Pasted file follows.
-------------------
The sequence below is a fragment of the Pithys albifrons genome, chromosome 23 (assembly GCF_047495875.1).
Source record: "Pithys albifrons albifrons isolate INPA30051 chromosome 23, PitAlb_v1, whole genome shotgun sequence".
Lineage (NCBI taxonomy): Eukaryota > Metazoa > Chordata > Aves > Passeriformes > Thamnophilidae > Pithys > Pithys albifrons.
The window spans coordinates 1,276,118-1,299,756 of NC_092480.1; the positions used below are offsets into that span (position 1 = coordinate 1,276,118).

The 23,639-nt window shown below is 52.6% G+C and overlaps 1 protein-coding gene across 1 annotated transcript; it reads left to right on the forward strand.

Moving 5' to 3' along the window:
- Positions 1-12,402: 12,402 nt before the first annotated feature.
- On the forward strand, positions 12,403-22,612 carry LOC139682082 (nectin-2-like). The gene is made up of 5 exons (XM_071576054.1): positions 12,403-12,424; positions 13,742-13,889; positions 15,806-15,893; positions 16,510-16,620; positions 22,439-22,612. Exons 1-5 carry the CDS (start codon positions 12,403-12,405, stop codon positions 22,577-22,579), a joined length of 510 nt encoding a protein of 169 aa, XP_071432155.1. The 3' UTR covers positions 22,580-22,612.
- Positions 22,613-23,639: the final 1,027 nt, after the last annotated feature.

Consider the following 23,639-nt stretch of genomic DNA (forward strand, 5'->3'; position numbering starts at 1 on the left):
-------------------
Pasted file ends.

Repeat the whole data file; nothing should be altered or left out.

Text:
The sequence below is a fragment of the Pithys albifrons genome, chromosome 23 (assembly GCF_047495875.1).
Source record: "Pithys albifrons albifrons isolate INPA30051 chromosome 23, PitAlb_v1, whole genome shotgun sequence".
Lineage (NCBI taxonomy): Eukaryota > Metazoa > Chordata > Aves > Passeriformes > Thamnophilidae > Pithys > Pithys albifrons.
The window spans coordinates 1,276,118-1,299,756 of NC_092480.1; the positions used below are offsets into that span (position 1 = coordinate 1,276,118).

The 23,639-nt window shown below is 52.6% G+C and overlaps 1 protein-coding gene across 1 annotated transcript; it reads left to right on the forward strand.

Moving 5' to 3' along the window:
- Positions 1-12,402: 12,402 nt before the first annotated feature.
- On the forward strand, positions 12,403-22,612 carry LOC139682082 (nectin-2-like). The gene is made up of 5 exons (XM_071576054.1): positions 12,403-12,424; positions 13,742-13,889; positions 15,806-15,893; positions 16,510-16,620; positions 22,439-22,612. Exons 1-5 carry the CDS (start codon positions 12,403-12,405, stop codon positions 22,577-22,579), a joined length of 510 nt encoding a protein of 169 aa, XP_071432155.1. The 3' UTR covers positions 22,580-22,612.
- Positions 22,613-23,639: the final 1,027 nt, after the last annotated feature.

Consider the following 23,639-nt stretch of genomic DNA (forward strand, 5'->3'; position numbering starts at 1 on the left):